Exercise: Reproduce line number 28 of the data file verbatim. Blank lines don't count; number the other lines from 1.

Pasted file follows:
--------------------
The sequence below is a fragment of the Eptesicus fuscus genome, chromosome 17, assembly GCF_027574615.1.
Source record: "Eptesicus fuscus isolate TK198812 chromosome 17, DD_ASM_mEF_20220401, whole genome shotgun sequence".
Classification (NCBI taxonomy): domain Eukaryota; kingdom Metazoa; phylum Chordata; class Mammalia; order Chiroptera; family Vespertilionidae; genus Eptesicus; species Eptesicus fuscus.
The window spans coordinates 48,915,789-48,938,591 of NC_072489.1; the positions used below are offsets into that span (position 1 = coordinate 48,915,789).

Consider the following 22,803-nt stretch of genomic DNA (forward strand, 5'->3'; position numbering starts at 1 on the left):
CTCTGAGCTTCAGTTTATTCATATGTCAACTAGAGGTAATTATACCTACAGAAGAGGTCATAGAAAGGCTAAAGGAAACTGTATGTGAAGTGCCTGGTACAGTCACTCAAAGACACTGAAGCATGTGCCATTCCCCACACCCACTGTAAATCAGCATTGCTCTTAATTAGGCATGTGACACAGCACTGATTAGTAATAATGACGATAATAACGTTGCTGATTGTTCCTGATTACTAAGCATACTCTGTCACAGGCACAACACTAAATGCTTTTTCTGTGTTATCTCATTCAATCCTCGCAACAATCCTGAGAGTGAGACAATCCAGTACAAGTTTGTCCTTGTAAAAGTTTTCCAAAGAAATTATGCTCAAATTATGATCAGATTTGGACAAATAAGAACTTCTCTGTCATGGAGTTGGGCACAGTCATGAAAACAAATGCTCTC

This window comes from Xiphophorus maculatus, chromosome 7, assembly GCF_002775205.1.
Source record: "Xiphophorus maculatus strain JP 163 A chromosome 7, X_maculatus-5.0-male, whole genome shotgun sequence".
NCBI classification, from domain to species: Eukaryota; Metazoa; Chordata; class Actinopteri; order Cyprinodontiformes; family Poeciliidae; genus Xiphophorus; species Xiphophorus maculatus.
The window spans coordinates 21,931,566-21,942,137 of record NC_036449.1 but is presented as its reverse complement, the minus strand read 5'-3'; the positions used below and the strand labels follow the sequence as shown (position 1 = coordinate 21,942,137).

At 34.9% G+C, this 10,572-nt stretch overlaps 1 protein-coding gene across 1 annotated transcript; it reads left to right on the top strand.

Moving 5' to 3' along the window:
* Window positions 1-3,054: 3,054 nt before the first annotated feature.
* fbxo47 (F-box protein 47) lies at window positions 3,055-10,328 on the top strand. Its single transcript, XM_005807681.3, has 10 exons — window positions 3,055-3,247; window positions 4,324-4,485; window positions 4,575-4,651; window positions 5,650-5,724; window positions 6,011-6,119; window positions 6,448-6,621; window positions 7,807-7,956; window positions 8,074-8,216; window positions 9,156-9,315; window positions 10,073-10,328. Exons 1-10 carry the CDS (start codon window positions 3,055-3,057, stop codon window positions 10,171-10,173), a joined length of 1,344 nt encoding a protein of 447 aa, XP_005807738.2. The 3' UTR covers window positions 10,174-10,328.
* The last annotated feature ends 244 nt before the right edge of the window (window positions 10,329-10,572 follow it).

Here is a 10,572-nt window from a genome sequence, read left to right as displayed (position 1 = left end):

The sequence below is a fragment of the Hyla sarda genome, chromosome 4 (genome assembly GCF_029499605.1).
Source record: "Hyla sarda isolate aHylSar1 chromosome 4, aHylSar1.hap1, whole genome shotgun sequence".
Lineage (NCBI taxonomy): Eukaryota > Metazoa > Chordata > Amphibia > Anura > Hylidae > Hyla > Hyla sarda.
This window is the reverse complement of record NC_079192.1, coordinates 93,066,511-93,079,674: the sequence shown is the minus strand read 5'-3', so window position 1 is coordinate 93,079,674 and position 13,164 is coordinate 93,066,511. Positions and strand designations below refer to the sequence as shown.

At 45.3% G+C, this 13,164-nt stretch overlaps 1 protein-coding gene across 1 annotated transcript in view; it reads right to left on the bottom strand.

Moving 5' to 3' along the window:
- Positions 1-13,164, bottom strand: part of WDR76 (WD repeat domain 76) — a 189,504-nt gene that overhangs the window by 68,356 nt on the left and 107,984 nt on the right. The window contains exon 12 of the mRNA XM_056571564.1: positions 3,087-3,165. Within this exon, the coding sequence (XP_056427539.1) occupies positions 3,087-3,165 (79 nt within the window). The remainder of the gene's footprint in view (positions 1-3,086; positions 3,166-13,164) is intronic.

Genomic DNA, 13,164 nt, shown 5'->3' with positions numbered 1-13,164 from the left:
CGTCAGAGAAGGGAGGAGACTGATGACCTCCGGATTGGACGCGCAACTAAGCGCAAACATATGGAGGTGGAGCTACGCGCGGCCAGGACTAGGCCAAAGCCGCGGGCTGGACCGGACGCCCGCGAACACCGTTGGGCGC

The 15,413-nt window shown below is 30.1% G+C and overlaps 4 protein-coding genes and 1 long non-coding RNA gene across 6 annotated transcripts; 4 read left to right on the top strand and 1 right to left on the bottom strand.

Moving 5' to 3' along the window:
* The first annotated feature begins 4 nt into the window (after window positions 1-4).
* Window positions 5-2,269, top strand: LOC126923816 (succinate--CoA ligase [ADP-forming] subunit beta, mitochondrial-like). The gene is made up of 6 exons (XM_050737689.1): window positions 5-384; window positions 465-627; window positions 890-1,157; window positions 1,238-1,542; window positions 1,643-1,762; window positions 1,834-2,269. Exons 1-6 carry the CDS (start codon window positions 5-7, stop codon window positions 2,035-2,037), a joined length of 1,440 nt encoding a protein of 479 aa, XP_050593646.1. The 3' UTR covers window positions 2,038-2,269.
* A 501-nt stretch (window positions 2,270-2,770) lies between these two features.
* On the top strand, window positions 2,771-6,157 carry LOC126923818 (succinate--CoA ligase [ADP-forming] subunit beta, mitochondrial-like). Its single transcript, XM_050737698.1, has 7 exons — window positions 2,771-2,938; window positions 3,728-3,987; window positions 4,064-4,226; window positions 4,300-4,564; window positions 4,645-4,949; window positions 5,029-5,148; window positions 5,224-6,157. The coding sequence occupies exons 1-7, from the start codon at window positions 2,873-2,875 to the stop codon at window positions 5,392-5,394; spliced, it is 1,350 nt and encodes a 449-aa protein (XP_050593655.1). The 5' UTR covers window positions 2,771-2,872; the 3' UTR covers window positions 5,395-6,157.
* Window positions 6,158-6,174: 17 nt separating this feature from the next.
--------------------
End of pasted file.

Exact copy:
* The first annotated feature begins 4 nt into the window (after window positions 1-4).